A search of France's entire rail network for bombs has failed to find any traces of an explosive device, the national rail company, SNCF, says.
The French authorities say they are taking the threat seriously
The search was ordered after the French authorities received letters from a group saying it had planted 10 bombs.
The group, known as AZF, said it would explode the 10 devices unless a ransom of $4m and 1m euros (£2.8m) was paid.
This is the group's second such threat - in December a bomb was discovered on a track in central France.
"We know nothing of this group but we are taking the threat seriously," Interior Minister Nicolas Sarkozy said.
SNCF said the network remained under heightened surveillance.
Ten thousand rail maintenance workers began searching the country's 32,000-km (19,800 miles) network on Wednesday.
"These people are specialists. If any of the ballast around the tracks has been moved, if there has been any digging, they will notice straight away," SNCF's Francois Remy told BBC News Online.
Justice Minister Dominique Perben vowed to identify and capture the mysterious group.
"Everyone has been mobilised," he said.
The French railways have reassured passengers that there is no cause for alarm, but the government has been criticised for keeping the threat secret.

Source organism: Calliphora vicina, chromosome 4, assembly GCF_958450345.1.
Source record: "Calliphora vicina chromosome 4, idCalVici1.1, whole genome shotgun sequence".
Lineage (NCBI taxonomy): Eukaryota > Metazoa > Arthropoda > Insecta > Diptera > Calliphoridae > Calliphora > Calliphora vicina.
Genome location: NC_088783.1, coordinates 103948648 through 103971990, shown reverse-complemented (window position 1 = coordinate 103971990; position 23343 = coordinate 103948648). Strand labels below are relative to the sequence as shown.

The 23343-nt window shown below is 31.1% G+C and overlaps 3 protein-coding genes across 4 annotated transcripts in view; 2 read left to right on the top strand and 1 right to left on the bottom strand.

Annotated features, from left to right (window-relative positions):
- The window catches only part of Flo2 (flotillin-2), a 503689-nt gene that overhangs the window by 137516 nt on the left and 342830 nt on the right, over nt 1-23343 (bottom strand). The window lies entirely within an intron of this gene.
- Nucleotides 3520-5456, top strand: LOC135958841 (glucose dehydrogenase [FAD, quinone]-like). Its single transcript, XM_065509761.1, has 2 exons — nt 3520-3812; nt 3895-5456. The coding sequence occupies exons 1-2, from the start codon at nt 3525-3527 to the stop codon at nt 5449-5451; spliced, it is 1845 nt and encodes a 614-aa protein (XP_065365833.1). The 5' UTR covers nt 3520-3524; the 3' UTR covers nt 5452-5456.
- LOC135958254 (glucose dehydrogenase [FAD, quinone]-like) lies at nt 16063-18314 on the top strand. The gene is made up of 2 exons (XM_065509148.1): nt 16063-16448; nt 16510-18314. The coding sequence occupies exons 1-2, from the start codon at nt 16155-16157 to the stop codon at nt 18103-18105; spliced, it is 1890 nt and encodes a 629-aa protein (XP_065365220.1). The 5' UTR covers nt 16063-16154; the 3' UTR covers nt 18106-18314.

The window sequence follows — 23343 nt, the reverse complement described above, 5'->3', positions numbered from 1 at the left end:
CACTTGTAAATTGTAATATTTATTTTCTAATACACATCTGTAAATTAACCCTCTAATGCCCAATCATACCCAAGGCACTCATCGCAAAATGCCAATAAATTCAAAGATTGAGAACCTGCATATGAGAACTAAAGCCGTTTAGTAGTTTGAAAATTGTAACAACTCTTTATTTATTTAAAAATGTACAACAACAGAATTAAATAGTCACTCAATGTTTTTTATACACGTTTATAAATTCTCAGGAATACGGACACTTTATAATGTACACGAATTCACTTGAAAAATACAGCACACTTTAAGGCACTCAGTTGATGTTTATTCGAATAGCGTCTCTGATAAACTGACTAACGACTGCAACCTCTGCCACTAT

It had urged the media not to report on the case, and only confirmed the group's alleged existence on Wednesday.
"It's not right that the French people weren't informed about this from the moment it was being taken seriously," Jean-Claude Delarue of the Federation of Transport Users passengers' group told BBC News Online.
The group sent its first blackmail letter to the government in December last year.
In it, AZF said it was "a secular brotherhood with ethical and political connotations", according to the AFP news agency.
The group denounced "politicians more interested in themselves than the state", a "reductive education system" and an "economy that has lost its way".
A later note directed the police to a sophisticated explosive device laid on a viaduct near Limoges in central France on 21 February.
Experts, who carried out a controlled explosion, said the bomb was powerful enough to break a track.
In February a bomb was discovered on a rail viaduct near Limoges
The BBC's Caroline Wyatt in Paris says the group appears to be named after a chemicals factory in southern France where an explosion in 2001 killed 30 people.
Investigators believe that the explosion at the AZF plant was accidental.
And despite the seriousness of the threat, our correspondent says the story has taken on certain elements of farce.
Police kept in touch with the group via the personal ads in a French newspaper - with the police codenamed Suzy, and the group using the alias My Big Wolf.
A planned rendezvous earlier this week failed after French police were unable to locate the site nominated for the ransom drop.